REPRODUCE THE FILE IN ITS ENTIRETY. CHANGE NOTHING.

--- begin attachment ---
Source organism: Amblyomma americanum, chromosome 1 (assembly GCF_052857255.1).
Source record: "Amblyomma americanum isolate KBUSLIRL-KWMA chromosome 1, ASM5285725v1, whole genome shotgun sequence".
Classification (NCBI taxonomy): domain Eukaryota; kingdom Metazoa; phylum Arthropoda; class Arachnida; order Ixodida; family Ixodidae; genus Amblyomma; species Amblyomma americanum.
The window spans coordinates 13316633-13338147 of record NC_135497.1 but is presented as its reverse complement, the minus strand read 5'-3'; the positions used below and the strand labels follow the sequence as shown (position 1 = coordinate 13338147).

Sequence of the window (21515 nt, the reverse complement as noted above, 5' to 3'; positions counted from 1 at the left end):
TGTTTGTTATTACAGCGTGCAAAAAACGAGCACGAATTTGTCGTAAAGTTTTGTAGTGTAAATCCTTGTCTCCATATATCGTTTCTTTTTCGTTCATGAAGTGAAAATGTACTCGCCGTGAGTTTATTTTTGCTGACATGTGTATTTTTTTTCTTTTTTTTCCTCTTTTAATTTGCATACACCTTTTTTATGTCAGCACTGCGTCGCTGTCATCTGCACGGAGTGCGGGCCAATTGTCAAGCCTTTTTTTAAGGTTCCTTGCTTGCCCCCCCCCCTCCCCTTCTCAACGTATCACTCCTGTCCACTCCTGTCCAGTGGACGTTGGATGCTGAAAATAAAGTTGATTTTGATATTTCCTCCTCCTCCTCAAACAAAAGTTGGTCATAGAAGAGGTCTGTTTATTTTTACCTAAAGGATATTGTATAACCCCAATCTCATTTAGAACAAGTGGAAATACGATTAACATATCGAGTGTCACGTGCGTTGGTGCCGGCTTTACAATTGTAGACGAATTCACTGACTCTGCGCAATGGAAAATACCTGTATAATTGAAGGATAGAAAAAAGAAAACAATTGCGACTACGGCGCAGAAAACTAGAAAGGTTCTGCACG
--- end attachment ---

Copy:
Source organism: Amblyomma americanum, chromosome 1 (assembly GCF_052857255.1).
Source record: "Amblyomma americanum isolate KBUSLIRL-KWMA chromosome 1, ASM5285725v1, whole genome shotgun sequence".
Classification (NCBI taxonomy): domain Eukaryota; kingdom Metazoa; phylum Arthropoda; class Arachnida; order Ixodida; family Ixodidae; genus Amblyomma; species Amblyomma americanum.
The window spans coordinates 13316633-13338147 of record NC_135497.1 but is presented as its reverse complement, the minus strand read 5'-3'; the positions used below and the strand labels follow the sequence as shown (position 1 = coordinate 13338147).

Sequence of the window (21515 nt, the reverse complement as noted above, 5' to 3'; positions counted from 1 at the left end):
TGTTTGTTATTACAGCGTGCAAAAAACGAGCACGAATTTGTCGTAAAGTTTTGTAGTGTAAATCCTTGTCTCCATATATCGTTTCTTTTTCGTTCATGAAGTGAAAATGTACTCGCCGTGAGTTTATTTTTGCTGACATGTGTATTTTTTTTCTTTTTTTTCCTCTTTTAATTTGCATACACCTTTTTTATGTCAGCACTGCGTCGCTGTCATCTGCACGGAGTGCGGGCCAATTGTCAAGCCTTTTTTTAAGGTTCCTTGCTTGCCCCCCCCCCTCCCCTTCTCAACGTATCACTCCTGTCCACTCCTGTCCAGTGGACGTTGGATGCTGAAAATAAAGTTGATTTTGATATTTCCTCCTCCTCCTCAAACAAAAGTTGGTCATAGAAGAGGTCTGTTTATTTTTACCTAAAGGATATTGTATAACCCCAATCTCATTTAGAACAAGTGGAAATACGATTAACATATCGAGTGTCACGTGCGTTGGTGCCGGCTTTACAATTGTAGACGAATTCACTGACTCTGCGCAATGGAAAATACCTGTATAATTGAAGGATAGAAAAAAGAAAACAATTGCGACTACGGCGCAGAAAACTAGAAAGGTTCTGCACG